Social Media Meets Business Continuity
There's probably little doubt that employees everywhere are using social media at home and at work. What are they saying? Could it damage your business? If you're feeling on shaky ground with regard to how to control the situation, this week's articles could be of assistance, covering everything from the dangers of social media to developing a social media policy.
The major problem that businesses face with social media is control.
Whether employees use social media the right way or the wrong way is in no small part up to the executives who lead them.
New legal issues with social media arise daily.
If you're developing a social media policy, these 10 tips should help.
You have to control social media usage, but you also need to know how to create value with it.
Make sure your social media activities don't violate federal and state securities laws.
As always, we look forward to hearing your comments & insights regarding business continuity.
If you have a topic you'd like us to cover, email me at
Bob Mellinger, President
1. The danger of social networking to business
The major problem that businesses face with social media is control. Put simply, it's impossible to keep tabs on what people write and do across social networking sites, just as it's impossible to impose rules on what can be discussed on a walk to lunch. In some ways it's worse with the Internet, where it's not tricky to find a cloak of anonymity to hide behind, even if many choose not to. Thus, more and more firms are becoming, with some reason, worried about the threat that social networking is causing their businesses.
2. Social Media: The New Frontier of Corporate Reputation Management
Social media holds extraordinary promise for corporate reputation management, but it also holds great peril for corporate counsel who ignore it. Let's not forget that there are more than 310 Facebook members and 200 million bloggers in the world, plus more than 20 million Twitter users, two numbers that grow exponentially each year.
3. Legal Issues in Social Networking
Here's an opportunity to get your face and message out to a large audience at virtually no cost and with only as much time commitment as you are willing to make. In your enthusiasm to make the most of these networking tools, however, it is necessary to stay mindful of the legal ramifications of your actions. New legal issues with social networking seem to arise on a weekly, if not daily, basis.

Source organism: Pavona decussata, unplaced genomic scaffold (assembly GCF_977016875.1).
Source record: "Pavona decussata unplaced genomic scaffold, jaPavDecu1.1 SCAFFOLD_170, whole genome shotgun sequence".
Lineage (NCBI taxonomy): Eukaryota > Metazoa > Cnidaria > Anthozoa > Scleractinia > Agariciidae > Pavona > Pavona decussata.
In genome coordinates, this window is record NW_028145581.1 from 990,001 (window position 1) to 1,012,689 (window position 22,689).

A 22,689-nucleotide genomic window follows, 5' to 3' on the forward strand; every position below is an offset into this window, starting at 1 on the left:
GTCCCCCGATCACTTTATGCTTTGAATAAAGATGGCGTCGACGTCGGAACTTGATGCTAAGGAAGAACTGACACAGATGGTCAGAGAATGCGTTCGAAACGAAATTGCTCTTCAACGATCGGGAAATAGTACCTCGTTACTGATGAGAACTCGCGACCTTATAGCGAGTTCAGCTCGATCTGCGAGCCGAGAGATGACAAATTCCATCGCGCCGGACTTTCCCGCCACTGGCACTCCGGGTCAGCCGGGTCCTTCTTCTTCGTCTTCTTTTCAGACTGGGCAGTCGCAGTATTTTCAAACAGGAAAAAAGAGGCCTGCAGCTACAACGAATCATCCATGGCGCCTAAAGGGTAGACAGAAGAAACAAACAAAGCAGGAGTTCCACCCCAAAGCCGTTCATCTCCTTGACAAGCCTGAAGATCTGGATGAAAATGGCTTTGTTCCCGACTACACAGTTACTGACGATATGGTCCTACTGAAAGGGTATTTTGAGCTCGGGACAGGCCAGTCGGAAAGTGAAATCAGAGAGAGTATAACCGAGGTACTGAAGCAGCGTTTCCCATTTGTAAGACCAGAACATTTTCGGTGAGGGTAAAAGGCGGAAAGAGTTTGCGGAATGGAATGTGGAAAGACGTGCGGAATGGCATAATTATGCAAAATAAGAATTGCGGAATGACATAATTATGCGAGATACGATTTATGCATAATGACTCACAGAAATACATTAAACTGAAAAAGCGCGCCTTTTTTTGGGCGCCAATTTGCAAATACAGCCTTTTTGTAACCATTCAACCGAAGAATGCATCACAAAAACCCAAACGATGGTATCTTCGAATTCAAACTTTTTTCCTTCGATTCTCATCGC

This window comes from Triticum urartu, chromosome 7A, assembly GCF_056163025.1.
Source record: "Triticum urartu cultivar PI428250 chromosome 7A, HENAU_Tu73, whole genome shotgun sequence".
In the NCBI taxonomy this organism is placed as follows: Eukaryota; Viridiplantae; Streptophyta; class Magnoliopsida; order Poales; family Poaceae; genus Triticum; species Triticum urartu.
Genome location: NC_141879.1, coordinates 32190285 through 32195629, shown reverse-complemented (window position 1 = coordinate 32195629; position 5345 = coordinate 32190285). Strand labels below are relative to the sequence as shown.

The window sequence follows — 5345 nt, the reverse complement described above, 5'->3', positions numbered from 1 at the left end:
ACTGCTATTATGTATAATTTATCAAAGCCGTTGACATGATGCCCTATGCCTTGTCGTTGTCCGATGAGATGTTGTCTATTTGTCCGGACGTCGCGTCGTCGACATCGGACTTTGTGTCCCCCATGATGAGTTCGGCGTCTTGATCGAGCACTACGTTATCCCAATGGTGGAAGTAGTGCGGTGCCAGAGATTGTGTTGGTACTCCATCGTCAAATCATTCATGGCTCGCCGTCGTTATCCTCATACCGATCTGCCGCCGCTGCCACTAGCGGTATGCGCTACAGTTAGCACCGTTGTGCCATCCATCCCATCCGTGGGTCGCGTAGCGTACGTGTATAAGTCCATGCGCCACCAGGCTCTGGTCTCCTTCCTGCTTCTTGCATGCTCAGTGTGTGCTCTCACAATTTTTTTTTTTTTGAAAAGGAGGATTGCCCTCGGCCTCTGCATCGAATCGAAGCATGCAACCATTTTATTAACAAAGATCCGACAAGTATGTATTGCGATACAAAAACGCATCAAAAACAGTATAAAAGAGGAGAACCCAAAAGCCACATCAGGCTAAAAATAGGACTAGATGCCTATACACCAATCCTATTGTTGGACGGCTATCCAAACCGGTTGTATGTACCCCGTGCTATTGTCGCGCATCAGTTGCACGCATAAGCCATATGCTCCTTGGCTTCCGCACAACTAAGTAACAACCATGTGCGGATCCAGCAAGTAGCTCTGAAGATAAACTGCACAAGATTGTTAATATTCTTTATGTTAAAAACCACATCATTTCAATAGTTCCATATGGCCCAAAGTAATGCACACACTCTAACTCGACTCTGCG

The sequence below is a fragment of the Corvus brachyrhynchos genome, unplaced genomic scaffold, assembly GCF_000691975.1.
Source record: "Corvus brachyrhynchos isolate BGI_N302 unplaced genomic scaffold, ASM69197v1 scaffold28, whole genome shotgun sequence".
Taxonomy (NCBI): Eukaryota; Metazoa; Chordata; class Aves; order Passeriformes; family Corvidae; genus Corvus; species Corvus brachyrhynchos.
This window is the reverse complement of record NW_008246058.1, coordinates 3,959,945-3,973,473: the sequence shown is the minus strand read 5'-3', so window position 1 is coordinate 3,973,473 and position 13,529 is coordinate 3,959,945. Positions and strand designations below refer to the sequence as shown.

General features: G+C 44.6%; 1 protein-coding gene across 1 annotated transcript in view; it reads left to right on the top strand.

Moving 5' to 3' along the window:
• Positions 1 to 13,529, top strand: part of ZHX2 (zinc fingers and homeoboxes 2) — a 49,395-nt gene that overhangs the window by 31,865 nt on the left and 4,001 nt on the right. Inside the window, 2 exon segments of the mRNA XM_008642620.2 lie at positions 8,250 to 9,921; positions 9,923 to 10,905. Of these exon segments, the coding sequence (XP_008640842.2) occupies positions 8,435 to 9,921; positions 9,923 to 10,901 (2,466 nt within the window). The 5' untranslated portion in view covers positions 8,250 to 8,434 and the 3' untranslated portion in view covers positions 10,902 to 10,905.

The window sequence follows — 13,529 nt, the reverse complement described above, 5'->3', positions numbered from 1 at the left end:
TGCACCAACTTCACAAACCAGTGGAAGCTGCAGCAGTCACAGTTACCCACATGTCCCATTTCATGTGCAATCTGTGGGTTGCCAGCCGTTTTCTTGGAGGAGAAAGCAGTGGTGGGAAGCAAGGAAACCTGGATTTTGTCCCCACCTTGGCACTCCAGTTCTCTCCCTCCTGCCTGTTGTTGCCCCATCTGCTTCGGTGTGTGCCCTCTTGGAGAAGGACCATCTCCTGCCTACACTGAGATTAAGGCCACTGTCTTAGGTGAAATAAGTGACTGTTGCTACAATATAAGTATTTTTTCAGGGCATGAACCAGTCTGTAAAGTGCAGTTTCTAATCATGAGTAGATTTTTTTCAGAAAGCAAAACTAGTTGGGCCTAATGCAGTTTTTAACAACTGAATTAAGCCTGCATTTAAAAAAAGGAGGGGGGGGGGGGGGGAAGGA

4. Ten Must-Haves for Your Social Media Policy
There are generally two approaches to social media policy making. Some organizations handle social media in an evolutionary way. Other organizations, meanwhile, feel more comfortable establishing a clear policy from the outset. Whether you're writing your social media policy from the get-go, or letting it develop organically in reaction to situations as they arise, here are 10 things you should definitely consider. These 10 tips will help you steer clear of pitfalls and allow you to focus on what's important.
5. Social Media Usage Policies: Less Lawyering, More Encouraging
A social media policy is a must-have in virtually any organization, given the sheer newness of the idea. Too many firms approach social media as an exercise in risk management, creating policies that essentially discourage its use. Sure, the policies mitigate the risks of privacy breeches, productivity losses and reputation damage, but they also do little to encourage the use of social media to create value, to realize the opportunities for problem-solving, relationship-building, and reputation enhancement. Risk-oriented social media policies have the further effect of telling all employees--especially the wary late adopters--that social media is a scary place in which known risks outweigh potential benefits.
6. Ask the Expert: The Dangers of Raising Capital through Social Media
The use of social media for business, networking and personal purposes is increasing exponentially. Savvy entrepreneurs and businesses are using social media to market their products to a wider audience, drive traffic to their websites and increase sales. It's hardly surprising that many of those same individuals and companies are turning to social media to fulfill their funding needs. However, in doing so, they may be inadvertently violating federal and state securities laws and putting themselves in a difficult situation.
Quote of the Week:
"Social media is perhaps the most powerful communications platform of the future."
-- David Kenny and Jack Klues